—Here we go again. What does that have to do with anything? Why would you care? It was a guava-pineapple concoction, mixed with yogurt. It helps me digest, if that’s important for you to know. It helps me go to the bathroom. Sorry, sorry. I imagine you must be recording this. That thing in the ceiling, it’s a device? A microphone? Okay. Sorry. I’m just tired. I don’t know how to feel right now. I didn’t expect you to be handsome. You people, in my mind you all look like sixty-year-old tax lawyers, but your hair, it’s so wavy, it’s almost distracting.

The light outside. On Monday. It was that odd predawn blue black. The light inside was warm and yellow and it was so comforting I considered calling in sick. Coffee was steeping in the Bodum. The smell of that, the aroma … And I felt an intense grief for the morning I wouldn’t have, you know, reading a book in bed, sipping coffee, next to Steve.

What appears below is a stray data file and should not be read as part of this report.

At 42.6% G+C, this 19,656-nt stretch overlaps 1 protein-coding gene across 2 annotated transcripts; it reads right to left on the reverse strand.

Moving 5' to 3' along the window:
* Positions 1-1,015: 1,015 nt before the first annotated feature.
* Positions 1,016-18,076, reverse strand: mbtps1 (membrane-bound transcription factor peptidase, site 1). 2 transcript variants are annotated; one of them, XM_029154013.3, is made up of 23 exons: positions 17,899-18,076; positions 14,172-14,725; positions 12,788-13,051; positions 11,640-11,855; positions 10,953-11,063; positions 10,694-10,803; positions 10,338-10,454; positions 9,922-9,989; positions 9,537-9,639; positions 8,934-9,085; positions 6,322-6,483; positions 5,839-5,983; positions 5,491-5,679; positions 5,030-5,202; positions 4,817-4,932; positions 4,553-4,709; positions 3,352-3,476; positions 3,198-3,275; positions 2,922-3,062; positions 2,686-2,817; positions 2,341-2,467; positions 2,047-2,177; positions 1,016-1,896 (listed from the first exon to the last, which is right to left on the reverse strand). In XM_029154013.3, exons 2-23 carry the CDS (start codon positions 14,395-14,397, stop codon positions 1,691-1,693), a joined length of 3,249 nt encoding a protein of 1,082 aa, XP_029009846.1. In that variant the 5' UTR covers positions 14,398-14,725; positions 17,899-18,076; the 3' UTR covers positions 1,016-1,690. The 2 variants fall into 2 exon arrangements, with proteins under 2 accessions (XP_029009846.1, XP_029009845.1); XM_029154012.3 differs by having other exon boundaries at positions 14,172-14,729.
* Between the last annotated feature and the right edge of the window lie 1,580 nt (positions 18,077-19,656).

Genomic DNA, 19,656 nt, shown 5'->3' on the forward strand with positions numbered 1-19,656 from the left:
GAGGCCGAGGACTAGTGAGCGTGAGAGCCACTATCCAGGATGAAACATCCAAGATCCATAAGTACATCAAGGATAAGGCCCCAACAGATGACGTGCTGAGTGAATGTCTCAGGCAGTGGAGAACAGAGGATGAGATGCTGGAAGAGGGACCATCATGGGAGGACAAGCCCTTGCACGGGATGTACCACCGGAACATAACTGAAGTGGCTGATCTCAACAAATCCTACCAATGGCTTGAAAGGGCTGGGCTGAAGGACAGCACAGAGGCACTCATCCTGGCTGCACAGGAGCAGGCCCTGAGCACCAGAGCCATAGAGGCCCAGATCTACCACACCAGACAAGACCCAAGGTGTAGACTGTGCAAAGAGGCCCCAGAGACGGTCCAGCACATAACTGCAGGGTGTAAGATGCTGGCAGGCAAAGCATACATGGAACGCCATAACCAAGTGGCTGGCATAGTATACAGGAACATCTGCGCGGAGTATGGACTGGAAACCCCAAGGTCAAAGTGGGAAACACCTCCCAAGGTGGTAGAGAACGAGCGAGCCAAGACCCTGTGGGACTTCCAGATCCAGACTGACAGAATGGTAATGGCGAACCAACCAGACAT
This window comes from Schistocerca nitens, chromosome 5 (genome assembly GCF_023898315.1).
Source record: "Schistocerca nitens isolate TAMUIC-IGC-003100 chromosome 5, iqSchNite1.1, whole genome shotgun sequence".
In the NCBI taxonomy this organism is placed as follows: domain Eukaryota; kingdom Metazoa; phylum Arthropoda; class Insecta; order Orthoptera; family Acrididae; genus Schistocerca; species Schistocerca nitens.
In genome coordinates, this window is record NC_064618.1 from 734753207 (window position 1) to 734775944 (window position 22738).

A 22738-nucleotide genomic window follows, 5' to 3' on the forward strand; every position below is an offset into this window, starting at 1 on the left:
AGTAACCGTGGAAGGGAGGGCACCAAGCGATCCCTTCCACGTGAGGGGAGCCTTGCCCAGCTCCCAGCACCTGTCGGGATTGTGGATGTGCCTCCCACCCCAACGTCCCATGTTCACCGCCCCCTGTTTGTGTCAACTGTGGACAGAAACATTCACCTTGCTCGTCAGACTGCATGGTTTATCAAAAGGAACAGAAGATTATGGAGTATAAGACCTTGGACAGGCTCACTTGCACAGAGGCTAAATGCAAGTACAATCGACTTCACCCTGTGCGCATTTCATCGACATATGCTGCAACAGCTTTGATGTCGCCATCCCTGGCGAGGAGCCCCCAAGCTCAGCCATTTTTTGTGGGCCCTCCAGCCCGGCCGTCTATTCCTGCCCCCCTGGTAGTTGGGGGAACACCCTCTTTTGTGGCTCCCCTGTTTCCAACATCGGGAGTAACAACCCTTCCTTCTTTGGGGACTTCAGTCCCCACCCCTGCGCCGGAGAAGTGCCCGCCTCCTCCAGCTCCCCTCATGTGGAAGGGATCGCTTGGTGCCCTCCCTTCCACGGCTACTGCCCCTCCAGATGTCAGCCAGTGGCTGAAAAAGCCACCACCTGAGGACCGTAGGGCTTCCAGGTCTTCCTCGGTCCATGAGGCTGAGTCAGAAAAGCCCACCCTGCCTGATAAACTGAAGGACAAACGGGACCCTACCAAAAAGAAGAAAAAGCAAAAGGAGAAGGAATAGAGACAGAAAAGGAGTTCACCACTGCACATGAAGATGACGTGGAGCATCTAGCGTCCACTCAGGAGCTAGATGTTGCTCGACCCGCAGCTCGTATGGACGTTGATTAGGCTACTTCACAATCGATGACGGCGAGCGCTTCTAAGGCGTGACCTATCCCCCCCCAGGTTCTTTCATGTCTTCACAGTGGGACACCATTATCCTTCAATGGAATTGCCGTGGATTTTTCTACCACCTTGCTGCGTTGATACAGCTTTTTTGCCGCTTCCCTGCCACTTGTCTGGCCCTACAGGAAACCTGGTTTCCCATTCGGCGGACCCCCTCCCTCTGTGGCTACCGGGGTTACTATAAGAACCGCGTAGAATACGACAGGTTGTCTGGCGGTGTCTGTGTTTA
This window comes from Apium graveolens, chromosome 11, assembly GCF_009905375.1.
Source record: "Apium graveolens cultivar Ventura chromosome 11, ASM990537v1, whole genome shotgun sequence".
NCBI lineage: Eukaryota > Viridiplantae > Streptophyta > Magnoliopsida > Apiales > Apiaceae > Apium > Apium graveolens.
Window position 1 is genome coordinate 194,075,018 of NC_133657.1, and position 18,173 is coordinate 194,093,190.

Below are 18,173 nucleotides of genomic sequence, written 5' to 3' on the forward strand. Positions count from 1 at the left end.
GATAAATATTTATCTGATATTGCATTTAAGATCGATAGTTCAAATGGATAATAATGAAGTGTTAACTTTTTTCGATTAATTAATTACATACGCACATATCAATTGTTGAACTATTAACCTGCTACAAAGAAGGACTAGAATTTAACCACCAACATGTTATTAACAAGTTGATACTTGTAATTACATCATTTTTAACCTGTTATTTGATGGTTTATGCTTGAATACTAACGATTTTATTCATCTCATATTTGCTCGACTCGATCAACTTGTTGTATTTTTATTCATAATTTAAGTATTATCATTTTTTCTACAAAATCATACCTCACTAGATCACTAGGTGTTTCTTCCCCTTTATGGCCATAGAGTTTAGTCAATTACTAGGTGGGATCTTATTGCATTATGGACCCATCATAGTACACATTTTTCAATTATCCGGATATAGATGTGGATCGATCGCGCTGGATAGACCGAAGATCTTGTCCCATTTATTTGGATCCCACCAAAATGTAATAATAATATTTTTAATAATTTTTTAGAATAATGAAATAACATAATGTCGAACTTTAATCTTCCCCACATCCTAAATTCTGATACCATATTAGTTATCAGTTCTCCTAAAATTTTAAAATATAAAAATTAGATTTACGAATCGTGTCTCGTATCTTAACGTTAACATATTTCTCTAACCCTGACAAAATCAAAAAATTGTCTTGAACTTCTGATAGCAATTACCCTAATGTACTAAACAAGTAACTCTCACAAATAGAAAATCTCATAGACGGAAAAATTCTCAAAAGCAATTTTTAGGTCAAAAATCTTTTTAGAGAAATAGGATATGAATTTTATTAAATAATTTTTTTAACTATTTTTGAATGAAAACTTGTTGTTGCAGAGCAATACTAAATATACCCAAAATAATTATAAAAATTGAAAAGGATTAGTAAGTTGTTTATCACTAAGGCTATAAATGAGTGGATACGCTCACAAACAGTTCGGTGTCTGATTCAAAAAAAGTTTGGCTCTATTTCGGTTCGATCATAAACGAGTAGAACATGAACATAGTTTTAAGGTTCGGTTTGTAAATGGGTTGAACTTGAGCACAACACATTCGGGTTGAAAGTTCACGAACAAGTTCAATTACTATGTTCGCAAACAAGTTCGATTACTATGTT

—Right, again I’ll remind you that —

—Just, if you could give me a moment, [Redacted]? May I call you [Redacted]? I’m setting a scene.

—Please make it brief.

—Okay, so. Intense moment of grief. I rode it out. Then, staring at nothing, a souvenir magnet on the fridge of the San Jacinto Aerial Tramway, Palm Springs, California, I remembered that I was forgetting something. What was it? My morning routine was smoothie, coffee, and then, what was it? Oh yeah, Twitter, I had to check Twitter. I picked up my phone, hit the app. I’ve been doing this for so many years it hardly serves to call it a habit; it’s a lifestyle by now. I refreshed my Twitter feed and, per my ritual, scrolled backwards. It’s a way of putting it off, the inevitable, I suppose. I could have just gone straight there, to the account, but you can imagine how —

—I’m sorry, which account is this?

—The account that you guys made me follow. Unfavorable semicircle, it’s called, with an at sign in front of it. You really don’t know about it?

—Not my department. Go on.